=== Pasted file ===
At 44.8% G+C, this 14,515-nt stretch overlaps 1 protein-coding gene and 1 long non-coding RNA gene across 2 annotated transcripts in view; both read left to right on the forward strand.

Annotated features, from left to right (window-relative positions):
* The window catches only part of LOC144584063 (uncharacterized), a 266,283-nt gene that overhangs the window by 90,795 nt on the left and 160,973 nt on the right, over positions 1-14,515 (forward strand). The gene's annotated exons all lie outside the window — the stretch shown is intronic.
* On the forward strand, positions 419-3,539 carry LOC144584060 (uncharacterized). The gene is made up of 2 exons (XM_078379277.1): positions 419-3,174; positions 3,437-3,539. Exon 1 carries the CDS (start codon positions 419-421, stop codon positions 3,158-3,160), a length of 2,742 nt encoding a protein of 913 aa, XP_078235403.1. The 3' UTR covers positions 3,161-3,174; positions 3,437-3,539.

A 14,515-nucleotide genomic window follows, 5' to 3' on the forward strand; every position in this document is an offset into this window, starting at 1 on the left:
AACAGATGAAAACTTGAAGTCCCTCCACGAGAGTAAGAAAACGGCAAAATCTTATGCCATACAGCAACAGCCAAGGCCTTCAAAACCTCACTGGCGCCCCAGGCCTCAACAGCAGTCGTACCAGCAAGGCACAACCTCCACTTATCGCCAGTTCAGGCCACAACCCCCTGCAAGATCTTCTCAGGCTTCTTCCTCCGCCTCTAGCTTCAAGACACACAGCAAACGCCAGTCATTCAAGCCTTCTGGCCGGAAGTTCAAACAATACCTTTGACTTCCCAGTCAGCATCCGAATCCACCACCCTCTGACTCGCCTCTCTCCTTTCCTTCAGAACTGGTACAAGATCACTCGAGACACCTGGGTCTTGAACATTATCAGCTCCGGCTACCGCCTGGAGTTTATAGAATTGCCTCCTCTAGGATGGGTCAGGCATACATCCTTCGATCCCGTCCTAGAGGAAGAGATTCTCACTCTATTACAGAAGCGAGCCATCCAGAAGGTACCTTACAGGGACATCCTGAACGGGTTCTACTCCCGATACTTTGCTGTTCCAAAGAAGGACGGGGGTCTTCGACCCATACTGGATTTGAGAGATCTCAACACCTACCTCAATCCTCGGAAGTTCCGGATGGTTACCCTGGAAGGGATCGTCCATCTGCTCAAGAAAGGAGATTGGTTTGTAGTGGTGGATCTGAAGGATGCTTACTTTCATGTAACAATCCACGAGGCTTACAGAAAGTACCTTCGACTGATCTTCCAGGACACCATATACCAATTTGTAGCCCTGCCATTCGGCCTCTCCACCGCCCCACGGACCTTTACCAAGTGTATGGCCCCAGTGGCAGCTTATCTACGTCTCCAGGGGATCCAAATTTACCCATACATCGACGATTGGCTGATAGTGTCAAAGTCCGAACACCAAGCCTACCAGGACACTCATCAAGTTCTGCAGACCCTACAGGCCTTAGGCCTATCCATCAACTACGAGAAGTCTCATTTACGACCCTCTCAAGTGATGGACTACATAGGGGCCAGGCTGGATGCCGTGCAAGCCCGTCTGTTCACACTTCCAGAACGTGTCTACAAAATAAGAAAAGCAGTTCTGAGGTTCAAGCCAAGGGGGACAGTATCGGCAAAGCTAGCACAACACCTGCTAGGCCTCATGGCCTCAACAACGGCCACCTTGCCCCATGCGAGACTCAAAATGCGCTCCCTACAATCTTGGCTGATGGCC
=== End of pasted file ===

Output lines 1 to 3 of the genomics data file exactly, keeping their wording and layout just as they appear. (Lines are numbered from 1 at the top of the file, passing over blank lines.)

At 44.8% G+C, this 14,515-nt stretch overlaps 1 protein-coding gene and 1 long non-coding RNA gene across 2 annotated transcripts in view; both read left to right on the forward strand.

Annotated features, from left to right (window-relative positions):
* The window catches only part of LOC144584063 (uncharacterized), a 266,283-nt gene that overhangs the window by 90,795 nt on the left and 160,973 nt on the right, over positions 1-14,515 (forward strand). The gene's annotated exons all lie outside the window — the stretch shown is intronic.